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ICANN enters talks to kill off Whois for good

Kevin Murphy, October 23, 2019, Domain Tech

Whois’ days are numbered.

ICANN is to soon enter talks with accredited registrars and contracted gTLD registries with the aim of naming a date to finally “sunset” the aging protocol.

It wants to negotiate amendments to the Registrar Accreditation Agreement and Registry Agreement with a view to replacing obligations to publish Whois with obligations to publish Registration Data Access Protocol data.

In letters to the chairs of its registrar and registry constituencies this week, ICANN CEO Göran Marby wrote:

The primary focus of the amendment is to incorporate contractual requirements for the Registration Data Access Protocol (RDAP) into the Registration Data Directory Services. This should include definition of the plan and provisions to sunset the obligations related to the WHOIS protocol as we transition Registration Data Services to RDAP.

For avoidance of doubt, people will still be able to look up the contact information for domain name owners after the change, but the data they see (very likely redacted for privacy reasons nowadays) will be delivered over a different protocol.

The contract amendment processes involve both registry and registrar constituencies to nominate a few people to engage in talks with ICANN negotiators, which is expected to conclude within 90 days.

When they come up with mutually acceptable language, the amendments will be open for both public comment and a vote of registries and registrars, before going to the ICANN board of directors for final approval.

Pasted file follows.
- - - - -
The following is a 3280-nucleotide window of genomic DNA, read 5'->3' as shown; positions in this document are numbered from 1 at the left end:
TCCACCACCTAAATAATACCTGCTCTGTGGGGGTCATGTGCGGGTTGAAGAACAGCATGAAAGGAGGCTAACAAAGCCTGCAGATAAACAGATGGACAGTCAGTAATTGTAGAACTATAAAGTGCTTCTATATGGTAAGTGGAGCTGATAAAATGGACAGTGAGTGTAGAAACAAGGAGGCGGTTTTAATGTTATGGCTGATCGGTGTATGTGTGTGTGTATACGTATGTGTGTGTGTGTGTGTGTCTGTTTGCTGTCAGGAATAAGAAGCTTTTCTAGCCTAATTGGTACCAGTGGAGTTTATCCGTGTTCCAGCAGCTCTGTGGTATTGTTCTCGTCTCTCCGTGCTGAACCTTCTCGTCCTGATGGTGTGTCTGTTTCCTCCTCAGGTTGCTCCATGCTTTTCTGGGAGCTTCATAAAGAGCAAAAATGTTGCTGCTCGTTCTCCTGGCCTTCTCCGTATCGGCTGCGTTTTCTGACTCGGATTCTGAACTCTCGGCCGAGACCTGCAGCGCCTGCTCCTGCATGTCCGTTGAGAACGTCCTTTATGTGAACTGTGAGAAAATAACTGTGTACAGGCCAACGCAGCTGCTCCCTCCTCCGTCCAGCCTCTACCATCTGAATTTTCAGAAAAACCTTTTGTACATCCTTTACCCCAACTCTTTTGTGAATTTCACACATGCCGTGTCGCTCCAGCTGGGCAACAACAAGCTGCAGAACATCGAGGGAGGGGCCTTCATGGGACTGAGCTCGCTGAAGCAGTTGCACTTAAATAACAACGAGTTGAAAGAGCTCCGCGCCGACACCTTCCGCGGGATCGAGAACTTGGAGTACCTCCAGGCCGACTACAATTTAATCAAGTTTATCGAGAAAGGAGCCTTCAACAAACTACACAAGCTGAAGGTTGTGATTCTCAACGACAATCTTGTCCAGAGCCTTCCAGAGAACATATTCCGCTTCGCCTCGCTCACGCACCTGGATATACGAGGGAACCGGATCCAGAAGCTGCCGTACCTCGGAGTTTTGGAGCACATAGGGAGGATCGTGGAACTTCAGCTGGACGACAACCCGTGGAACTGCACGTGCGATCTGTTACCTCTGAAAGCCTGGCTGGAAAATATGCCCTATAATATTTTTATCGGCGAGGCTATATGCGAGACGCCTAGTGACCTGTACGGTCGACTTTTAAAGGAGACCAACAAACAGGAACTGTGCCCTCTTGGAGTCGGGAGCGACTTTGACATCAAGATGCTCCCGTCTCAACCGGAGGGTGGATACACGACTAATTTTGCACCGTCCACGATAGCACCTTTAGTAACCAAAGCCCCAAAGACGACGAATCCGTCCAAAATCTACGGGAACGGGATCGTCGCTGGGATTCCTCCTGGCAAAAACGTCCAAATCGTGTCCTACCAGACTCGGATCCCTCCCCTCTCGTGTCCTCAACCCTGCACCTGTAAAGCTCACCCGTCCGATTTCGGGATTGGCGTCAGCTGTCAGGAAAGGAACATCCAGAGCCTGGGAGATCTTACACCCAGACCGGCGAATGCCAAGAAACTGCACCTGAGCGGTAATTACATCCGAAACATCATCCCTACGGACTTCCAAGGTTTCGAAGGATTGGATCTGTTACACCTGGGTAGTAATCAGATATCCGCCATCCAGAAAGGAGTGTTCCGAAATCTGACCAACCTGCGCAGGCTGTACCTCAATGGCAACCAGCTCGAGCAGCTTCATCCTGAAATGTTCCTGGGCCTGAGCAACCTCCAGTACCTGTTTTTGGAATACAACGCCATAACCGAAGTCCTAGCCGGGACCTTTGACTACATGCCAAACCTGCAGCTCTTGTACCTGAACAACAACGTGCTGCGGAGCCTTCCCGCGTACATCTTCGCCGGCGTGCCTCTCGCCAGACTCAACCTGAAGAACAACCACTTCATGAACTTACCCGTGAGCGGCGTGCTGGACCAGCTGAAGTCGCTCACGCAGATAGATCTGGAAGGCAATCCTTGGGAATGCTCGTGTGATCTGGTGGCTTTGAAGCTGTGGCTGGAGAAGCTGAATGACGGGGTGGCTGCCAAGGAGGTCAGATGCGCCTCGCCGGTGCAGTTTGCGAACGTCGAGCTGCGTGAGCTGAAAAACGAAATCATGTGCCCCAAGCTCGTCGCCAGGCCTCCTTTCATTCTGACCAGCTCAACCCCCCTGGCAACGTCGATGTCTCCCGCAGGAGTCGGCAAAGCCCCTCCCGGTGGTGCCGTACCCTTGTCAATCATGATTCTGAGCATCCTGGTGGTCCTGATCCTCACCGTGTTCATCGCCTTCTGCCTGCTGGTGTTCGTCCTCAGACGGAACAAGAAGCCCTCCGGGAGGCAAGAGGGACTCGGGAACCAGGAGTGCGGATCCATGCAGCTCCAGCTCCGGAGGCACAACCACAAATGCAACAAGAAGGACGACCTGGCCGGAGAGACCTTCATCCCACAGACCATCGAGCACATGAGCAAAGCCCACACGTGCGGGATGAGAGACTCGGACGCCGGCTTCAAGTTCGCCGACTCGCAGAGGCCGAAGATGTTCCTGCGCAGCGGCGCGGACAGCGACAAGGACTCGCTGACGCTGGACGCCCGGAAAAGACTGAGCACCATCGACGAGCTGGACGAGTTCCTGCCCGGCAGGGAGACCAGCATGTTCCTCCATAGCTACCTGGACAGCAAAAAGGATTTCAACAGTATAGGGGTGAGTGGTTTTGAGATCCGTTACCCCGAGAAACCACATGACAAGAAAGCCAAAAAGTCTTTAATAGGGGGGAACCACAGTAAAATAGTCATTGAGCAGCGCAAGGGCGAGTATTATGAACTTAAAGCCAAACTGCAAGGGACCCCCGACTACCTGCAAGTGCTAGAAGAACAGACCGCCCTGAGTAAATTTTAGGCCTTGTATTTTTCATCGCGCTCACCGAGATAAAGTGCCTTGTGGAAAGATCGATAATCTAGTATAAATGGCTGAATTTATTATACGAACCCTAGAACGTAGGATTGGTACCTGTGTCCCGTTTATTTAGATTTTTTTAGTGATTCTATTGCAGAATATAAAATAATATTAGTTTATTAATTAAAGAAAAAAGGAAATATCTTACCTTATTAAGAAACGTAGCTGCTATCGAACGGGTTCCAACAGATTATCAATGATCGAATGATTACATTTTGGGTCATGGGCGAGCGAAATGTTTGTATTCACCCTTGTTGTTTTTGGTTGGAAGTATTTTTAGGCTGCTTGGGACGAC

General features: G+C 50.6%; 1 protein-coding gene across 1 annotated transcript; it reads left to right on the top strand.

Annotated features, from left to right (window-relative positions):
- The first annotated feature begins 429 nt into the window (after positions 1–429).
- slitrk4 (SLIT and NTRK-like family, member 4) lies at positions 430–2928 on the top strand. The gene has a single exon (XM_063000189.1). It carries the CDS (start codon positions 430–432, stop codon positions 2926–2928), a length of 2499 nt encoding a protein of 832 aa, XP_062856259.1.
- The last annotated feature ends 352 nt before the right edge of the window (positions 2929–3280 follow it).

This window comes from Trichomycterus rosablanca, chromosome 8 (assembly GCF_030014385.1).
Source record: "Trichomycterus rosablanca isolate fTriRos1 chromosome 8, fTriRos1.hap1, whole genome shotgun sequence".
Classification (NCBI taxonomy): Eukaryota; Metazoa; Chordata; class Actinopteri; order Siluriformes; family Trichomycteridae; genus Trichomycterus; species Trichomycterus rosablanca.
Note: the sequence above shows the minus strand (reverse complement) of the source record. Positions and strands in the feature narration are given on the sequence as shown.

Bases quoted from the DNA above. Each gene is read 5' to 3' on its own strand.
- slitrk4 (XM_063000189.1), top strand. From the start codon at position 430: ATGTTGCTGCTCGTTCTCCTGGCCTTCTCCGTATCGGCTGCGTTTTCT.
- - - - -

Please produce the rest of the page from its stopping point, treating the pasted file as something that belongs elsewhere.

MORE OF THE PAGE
The voting process is complex, designed to avoid capture by the largest registrars, and based on a balance of the number of voting registrars and the number of domains they collectively manage.

The contractual changes will come as no surprise to contracted parties, which have been on-notice for years that Whois is on its way out in favor of RDAP.

Most registrars already operate an RDAP server in parallel to their old Whois service, following an ICANN deadline in August.

We could be looking at the death of Whois within a year.

Crunch time, again, for Whois access policy

Kevin Murphy, October 14, 2019, Domain Policy

Talks seeking to craft a new policy for allowing access to private Whois data have hit another nodal point, with the community now pressuring the ICANN board of directors for action.

The Whois working group has more or less decided that a centralized model for data access, with ICANN perhaps acting as a clearinghouse, is the best way forward, but it needs to know whether ICANN is prepared to take on this role and all the potential liabilities that come with it.